The Instigator
Pro (for)
0 Points
The Contender
Con (against)
9 Points

abortion should be illegal including the first trimester, but not investigated nor punished*

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Post Voting Period
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after 2 votes the winner is...
Voting Style: Open Point System: 7 Point
Started: 7/1/2014 Category: Politics
Updated: 2 years ago Status: Post Voting Period
Viewed: 957 times Debate No: 58408
Debate Rounds (3)
Comments (1)
Votes (2)




*aside from rape and mother's health, and perhaps fetal defect, abortion should be illegal including the first trimester, but not investigated nor punished in the first trimester.

given there are no legal consequences involved, these are more about arguments on principle.

abortion should be illegal, because we should recognize that we should be giving the benefit of the doubt to human life. it is clear enough that we should outlaw it, but not clear enough that we should be punishing them. for example, to establish the uncertainty, note that a snowball is not a snow man, and a lego is not lego man. same could be argued for the cell in early pregnancy. at what point does a lego or snowball become the corresponding man? it's unclear there, as it could be said to be with personhood. but, on the other hand, the earliest cell does meet the requirements for what would constitute an 'organism', albeit it could probably be viewed as more like a parasitic organism given it must live off of the mother. and it's not like every other cell, given not every other cell can grow into a person. indeed, if we saw a snowball or lego growing into the corresponding person, we wouldn't and shouldnt treat it the same as a regular snowball, lego. the pro and con about human life here are enough to say in principle we should defer to human life, but not clear enough to make any meaningful punishments for it.
human life is such a strong factor to be weighed, that it is not unreasonable for a person to be against abortion, and want to punish so as to deter and for justice's sake. but, i would not go that far. i would take that same reasoning, though, and argue that it's such a strong consideration, that it should at least be illegal, albeit with no legal consequences.

and the last reason it should be illegal in principal, is because the mother assumed the risk of pregnancy. having sex is something that can result in pregnancy. it's not like it just happened, getting pregnant, out of no where. also, while this doesn't apply at first, as the pregnancy continues, the mother assumes the fact that the pregnancy continues to exist, and she is not aborting when it is morally grayer. also, if you were to look at it in terms of analogies, there are seveeral at the end of this post that it could be compared to.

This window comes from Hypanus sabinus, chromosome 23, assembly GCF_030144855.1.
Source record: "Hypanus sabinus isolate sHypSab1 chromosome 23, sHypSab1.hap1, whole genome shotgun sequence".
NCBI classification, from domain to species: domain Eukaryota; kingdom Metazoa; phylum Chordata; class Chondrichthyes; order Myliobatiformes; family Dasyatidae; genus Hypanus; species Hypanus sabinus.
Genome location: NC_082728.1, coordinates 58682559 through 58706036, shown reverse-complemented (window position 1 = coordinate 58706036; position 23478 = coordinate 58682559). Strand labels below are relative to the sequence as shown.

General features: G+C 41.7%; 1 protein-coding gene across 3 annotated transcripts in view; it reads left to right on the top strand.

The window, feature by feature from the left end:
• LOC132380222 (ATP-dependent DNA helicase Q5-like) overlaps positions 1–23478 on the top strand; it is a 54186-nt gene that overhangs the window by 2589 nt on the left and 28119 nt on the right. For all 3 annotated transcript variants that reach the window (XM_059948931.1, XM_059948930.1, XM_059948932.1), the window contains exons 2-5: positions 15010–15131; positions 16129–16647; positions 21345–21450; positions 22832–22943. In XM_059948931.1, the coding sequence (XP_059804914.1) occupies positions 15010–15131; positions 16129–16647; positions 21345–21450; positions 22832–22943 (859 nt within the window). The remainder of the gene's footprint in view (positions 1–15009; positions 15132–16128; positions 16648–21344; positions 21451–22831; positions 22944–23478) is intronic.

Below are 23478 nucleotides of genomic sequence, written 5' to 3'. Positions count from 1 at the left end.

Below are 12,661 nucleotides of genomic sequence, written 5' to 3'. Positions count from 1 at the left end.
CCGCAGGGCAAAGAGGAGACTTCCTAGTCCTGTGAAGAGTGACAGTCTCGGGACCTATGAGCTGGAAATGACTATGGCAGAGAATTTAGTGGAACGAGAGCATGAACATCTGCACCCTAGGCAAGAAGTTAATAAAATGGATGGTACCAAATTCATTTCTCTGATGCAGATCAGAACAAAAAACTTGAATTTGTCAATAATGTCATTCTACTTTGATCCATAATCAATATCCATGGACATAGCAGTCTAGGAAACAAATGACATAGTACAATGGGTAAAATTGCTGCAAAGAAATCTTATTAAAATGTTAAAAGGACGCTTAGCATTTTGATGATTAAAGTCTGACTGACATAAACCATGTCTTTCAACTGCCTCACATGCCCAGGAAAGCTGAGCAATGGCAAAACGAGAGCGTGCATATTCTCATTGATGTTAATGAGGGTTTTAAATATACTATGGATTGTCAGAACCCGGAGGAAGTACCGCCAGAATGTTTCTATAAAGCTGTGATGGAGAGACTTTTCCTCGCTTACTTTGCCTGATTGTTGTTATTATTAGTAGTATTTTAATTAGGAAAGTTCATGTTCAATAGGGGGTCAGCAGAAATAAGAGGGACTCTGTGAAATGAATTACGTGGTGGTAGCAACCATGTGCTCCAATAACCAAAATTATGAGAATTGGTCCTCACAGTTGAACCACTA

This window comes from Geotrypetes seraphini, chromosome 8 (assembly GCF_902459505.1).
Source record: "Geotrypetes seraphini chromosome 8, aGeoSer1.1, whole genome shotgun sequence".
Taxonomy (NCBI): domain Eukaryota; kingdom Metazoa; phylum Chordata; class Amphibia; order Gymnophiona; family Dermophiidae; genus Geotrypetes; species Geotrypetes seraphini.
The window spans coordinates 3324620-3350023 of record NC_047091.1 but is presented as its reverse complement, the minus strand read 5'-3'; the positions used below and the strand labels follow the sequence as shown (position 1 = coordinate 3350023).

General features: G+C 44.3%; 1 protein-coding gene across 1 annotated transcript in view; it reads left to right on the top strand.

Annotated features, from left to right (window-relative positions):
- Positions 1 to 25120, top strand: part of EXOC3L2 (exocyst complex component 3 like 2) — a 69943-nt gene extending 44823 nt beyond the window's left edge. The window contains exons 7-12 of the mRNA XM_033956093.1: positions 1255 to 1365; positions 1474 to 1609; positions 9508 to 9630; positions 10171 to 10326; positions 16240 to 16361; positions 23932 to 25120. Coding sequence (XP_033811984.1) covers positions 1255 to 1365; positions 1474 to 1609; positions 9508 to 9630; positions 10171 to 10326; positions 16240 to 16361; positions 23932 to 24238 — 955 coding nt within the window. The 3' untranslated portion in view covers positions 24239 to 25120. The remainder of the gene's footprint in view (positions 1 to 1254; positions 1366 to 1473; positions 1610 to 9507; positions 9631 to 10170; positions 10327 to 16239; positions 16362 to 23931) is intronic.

another reason why we shouldn't punish is deferment. while we are deferring to human life, we are respecting the autonomy of the woman involved. given there is uncertainty, who should decide? should the government decide? why not give the autonomy to decide to the person most affected by it, the mother?
plus,there are uncertainties involved, but there are other considerations as well. while the mother assumed the risk of pregnancy, she may have tried her best not to get pregnant, and got pregnant anyways. things happen, plus she has a lot of other things to consider like making sure she can hold down a job, or continue in school. or maybe she's poor and doesn't want to bring another kid into the mix. the common arguments in favor of abortion should be used here, as holistic approach to why she should be able to decide given the various moral considerations involved. but again, this stuff is just sufficient so as to not make legal consequences for the abortion, but not enough to make it legal.


the responsibilties in getting pregnant are like causing an accident, and rupturing someone's kidneys and causing them to lose blood. couldn't it be said that the wrong doer should be forced to give that person blood, and maybe even a kidney, at least as long as the wrong doer would not die? many insist on absolute bodily autonomy, even in an accident situation, and so would reject that. but i would argue the moral obligation is there.

another analogy. someone causes an accident in while planes are in mid air. the planes crash on the island of the person who caused the crash. the person who caused the crash should not be able to evict the victim, by tossing them to sea, or killing them.
you could replace planes and islands, with cars and the wrong doers home.

it is also like. and this is bizarre but it is not much more bizarre that that 'well respected' (really a joke of a publication) violinist debate. you cause a car accident. the victim is caused to be attached to you kidneys. they are sustained by your kidneys and need them for awihle to live. hardly no one would say the person who caused the accident should be able to kill the victim.

and what makes birth the magic point that changes the parents responsibitlies? a person could argue... the child was a burglar in my house. i let the burglar stay until he was ready to leave. then i let him leave. why am i obligated to take care of them... they were burglars to begin with and i was going a nice thing for them letting them stay.